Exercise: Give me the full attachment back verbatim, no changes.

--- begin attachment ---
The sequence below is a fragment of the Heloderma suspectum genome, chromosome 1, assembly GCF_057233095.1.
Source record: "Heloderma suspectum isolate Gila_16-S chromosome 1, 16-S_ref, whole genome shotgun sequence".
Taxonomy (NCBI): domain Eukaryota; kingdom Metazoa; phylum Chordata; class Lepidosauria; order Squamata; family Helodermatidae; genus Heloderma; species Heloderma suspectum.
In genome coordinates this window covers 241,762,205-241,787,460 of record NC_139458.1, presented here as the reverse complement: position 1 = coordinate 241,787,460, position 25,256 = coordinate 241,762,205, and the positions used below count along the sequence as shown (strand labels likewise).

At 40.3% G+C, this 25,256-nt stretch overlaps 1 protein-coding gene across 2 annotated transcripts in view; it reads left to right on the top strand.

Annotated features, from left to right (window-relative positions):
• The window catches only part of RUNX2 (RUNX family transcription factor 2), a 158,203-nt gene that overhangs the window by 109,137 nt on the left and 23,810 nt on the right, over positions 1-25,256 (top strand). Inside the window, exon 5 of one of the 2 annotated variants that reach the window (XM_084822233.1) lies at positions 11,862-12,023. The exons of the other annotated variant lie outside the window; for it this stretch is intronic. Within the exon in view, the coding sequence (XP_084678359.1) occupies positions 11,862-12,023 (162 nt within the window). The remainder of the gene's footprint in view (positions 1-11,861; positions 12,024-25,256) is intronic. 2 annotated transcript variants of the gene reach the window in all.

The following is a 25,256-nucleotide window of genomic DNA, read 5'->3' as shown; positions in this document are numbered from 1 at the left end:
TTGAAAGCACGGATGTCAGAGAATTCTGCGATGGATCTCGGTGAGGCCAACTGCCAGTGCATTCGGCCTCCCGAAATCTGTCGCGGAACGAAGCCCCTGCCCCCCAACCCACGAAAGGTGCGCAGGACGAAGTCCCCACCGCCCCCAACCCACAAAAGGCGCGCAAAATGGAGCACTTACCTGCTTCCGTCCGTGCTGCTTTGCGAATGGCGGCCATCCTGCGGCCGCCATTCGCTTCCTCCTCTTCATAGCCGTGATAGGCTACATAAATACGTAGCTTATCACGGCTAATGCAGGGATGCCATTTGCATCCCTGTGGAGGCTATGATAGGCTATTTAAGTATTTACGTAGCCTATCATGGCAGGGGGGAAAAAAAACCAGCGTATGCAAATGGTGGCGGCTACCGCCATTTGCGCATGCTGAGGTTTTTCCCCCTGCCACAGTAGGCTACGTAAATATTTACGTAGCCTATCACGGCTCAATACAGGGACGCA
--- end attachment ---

The sequence below is a fragment of the Heloderma suspectum genome, chromosome 1, assembly GCF_057233095.1.
Source record: "Heloderma suspectum isolate Gila_16-S chromosome 1, 16-S_ref, whole genome shotgun sequence".
Taxonomy (NCBI): domain Eukaryota; kingdom Metazoa; phylum Chordata; class Lepidosauria; order Squamata; family Helodermatidae; genus Heloderma; species Heloderma suspectum.
In genome coordinates this window covers 241,762,205-241,787,460 of record NC_139458.1, presented here as the reverse complement: position 1 = coordinate 241,787,460, position 25,256 = coordinate 241,762,205, and the positions used below count along the sequence as shown (strand labels likewise).

At 40.3% G+C, this 25,256-nt stretch overlaps 1 protein-coding gene across 2 annotated transcripts in view; it reads left to right on the top strand.

Annotated features, from left to right (window-relative positions):
• The window catches only part of RUNX2 (RUNX family transcription factor 2), a 158,203-nt gene that overhangs the window by 109,137 nt on the left and 23,810 nt on the right, over positions 1-25,256 (top strand). Inside the window, exon 5 of one of the 2 annotated variants that reach the window (XM_084822233.1) lies at positions 11,862-12,023. The exons of the other annotated variant lie outside the window; for it this stretch is intronic. Within the exon in view, the coding sequence (XP_084678359.1) occupies positions 11,862-12,023 (162 nt within the window). The remainder of the gene's footprint in view (positions 1-11,861; positions 12,024-25,256) is intronic. 2 annotated transcript variants of the gene reach the window in all.

The following is a 25,256-nucleotide window of genomic DNA, read 5'->3' as shown; positions in this document are numbered from 1 at the left end:
TTGAAAGCACGGATGTCAGAGAATTCTGCGATGGATCTCGGTGAGGCCAACTGCCAGTGCATTCGGCCTCCCGAAATCTGTCGCGGAACGAAGCCCCTGCCCCCCAACCCACGAAAGGTGCGCAGGACGAAGTCCCCACCGCCCCCAACCCACAAAAGGCGCGCAAAATGGAGCACTTACCTGCTTCCGTCCGTGCTGCTTTGCGAATGGCGGCCATCCTGCGGCCGCCATTCGCTTCCTCCTCTTCATAGCCGTGATAGGCTACATAAATACGTAGCTTATCACGGCTAATGCAGGGATGCCATTTGCATCCCTGTGGAGGCTATGATAGGCTATTTAAGTATTTACGTAGCCTATCATGGCAGGGGGGAAAAAAAACCAGCGTATGCAAATGGTGGCGGCTACCGCCATTTGCGCATGCTGAGGTTTTTCCCCCTGCCACAGTAGGCTACGTAAATATTTACGTAGCCTATCACGGCTCAATACAGGGACGCA